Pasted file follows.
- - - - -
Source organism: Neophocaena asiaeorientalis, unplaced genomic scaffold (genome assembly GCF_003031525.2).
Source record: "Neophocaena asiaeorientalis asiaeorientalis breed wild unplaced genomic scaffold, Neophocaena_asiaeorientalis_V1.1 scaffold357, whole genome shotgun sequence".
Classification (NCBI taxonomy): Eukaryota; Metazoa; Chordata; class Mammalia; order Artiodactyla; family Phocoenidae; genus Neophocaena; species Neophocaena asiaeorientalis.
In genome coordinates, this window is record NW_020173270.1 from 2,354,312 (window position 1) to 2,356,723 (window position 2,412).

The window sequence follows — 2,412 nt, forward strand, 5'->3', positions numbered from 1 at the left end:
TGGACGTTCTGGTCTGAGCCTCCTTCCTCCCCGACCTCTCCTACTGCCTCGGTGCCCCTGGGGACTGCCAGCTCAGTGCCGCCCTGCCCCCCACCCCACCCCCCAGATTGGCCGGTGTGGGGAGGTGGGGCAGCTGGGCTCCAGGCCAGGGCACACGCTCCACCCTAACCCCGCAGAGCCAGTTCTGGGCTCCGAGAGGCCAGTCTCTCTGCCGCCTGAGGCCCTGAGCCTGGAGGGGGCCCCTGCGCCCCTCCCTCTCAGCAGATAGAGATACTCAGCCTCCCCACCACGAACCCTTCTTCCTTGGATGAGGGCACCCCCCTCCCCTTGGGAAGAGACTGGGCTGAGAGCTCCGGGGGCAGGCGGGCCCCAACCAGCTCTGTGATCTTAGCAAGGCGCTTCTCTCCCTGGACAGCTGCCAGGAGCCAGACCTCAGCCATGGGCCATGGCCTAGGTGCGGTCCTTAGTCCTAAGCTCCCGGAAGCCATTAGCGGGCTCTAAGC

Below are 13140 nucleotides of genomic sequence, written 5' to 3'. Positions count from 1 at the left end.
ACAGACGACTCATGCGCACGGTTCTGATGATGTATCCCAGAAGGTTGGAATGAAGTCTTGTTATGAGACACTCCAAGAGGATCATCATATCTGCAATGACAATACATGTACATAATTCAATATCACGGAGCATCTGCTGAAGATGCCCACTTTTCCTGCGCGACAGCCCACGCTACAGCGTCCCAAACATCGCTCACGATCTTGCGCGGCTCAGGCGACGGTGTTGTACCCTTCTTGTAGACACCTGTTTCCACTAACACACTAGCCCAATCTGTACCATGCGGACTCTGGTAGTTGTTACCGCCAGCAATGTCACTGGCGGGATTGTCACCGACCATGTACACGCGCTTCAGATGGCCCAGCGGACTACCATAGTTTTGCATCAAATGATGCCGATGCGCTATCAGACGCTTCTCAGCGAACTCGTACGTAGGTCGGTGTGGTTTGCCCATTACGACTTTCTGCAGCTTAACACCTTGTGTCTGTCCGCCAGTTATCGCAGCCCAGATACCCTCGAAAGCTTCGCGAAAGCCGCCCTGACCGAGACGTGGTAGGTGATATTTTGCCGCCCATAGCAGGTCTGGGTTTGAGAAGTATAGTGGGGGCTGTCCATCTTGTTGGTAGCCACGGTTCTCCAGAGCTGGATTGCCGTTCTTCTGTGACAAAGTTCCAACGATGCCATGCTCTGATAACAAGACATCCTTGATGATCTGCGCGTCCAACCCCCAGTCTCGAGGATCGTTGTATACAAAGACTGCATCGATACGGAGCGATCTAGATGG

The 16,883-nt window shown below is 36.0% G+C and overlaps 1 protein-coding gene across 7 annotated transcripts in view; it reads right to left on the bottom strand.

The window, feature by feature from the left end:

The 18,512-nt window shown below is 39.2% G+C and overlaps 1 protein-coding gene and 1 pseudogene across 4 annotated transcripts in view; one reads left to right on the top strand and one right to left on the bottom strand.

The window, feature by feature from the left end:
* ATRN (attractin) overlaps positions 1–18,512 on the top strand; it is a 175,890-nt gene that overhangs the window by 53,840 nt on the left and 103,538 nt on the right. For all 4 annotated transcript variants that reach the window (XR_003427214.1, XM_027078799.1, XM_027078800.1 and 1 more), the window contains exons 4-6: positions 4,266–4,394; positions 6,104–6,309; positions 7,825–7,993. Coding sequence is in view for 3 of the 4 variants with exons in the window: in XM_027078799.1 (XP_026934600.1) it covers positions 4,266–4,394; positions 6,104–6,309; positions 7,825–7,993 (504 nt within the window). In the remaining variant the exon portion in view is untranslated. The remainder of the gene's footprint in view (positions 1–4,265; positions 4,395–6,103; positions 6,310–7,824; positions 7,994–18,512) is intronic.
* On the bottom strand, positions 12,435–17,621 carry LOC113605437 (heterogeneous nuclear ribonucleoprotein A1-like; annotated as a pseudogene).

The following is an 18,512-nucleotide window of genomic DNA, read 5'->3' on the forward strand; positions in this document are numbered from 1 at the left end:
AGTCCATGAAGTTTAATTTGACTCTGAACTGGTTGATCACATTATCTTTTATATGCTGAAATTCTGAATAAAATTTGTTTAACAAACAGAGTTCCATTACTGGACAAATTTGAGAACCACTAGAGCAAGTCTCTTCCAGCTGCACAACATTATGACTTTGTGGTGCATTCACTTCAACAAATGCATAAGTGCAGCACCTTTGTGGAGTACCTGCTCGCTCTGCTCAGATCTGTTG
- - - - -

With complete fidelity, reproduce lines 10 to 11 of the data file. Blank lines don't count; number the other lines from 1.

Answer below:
The window, feature by feature from the left end:

The 18,512-nt window shown below is 39.2% G+C and overlaps 1 protein-coding gene and 1 pseudogene across 4 annotated transcripts in view; one reads left to right on the top strand and one right to left on the bottom strand.